the correlative of secondary, and involves no hypothesis with regard to the absolute æras of rock formations. But I must pass on to further matter of fact, leaving to the labours of future geologists, the actual connections and origin of these breccias, and the distinctions to be drawn among this very intricate class of rocks.
In the district of Appin the quartz rock may be observed in various parts, and although I have not been able in this place any more than in Mar, sufficiently to trace its connexion with the mica slate of the country, I have little doubt that it immediately follows, and possibly alternates with it. It may be seen not far from the castle of Bercaldine, and forms a large detached rock at Airds. Here it is of a highly indurated character, and bears the marks of a disturbed stratification. I do not think it necessary to describe the particular aspect which each rock assumes, as it most frequently happens that various modifications of it are to be met with in the same spot, and I prefer delaying the general description till I have mentioned the several places in which it is found.
The same rock occurs in the district of Arisaig. It occupies there a considerable portion of the shore, and may be traced forming low hills and interrupted projections, from the point of Arisaig, nearly to Loch Morrer. It seems here to alternate with mica slate, as I have already mentioned in another place, where I have quoted Professor Playfair's remarks on it; but possesses much less of the appearance of stratification than in the other instances which I have enumerated.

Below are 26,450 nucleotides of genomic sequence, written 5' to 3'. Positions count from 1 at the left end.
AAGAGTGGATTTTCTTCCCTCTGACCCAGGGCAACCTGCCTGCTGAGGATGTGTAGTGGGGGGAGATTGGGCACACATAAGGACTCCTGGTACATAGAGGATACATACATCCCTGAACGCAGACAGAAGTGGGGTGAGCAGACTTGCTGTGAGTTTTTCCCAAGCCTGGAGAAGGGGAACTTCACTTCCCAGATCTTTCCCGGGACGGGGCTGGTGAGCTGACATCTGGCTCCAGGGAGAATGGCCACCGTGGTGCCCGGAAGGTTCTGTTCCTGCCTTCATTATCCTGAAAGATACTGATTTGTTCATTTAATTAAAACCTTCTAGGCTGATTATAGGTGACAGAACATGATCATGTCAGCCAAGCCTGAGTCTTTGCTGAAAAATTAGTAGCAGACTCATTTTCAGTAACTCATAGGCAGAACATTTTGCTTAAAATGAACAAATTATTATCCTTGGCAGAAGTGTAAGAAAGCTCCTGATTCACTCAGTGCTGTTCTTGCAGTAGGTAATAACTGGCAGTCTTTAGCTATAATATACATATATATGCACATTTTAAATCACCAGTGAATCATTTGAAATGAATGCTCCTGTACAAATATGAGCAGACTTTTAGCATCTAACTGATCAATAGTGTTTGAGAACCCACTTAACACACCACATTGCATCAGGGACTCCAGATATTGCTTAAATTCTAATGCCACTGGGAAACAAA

In the island of Sky it occupies a considerable space, and forms that large mountain mass which projects from the general eastern boundary of the island, so as to produce, together with the main land, the narrow passage of the Kyle rea. Here it assumes a
- Kyle rea the smooth strait, Kyle ree the King's strait, but both are corrupt etymologies. Kyle rich, the swift strait.
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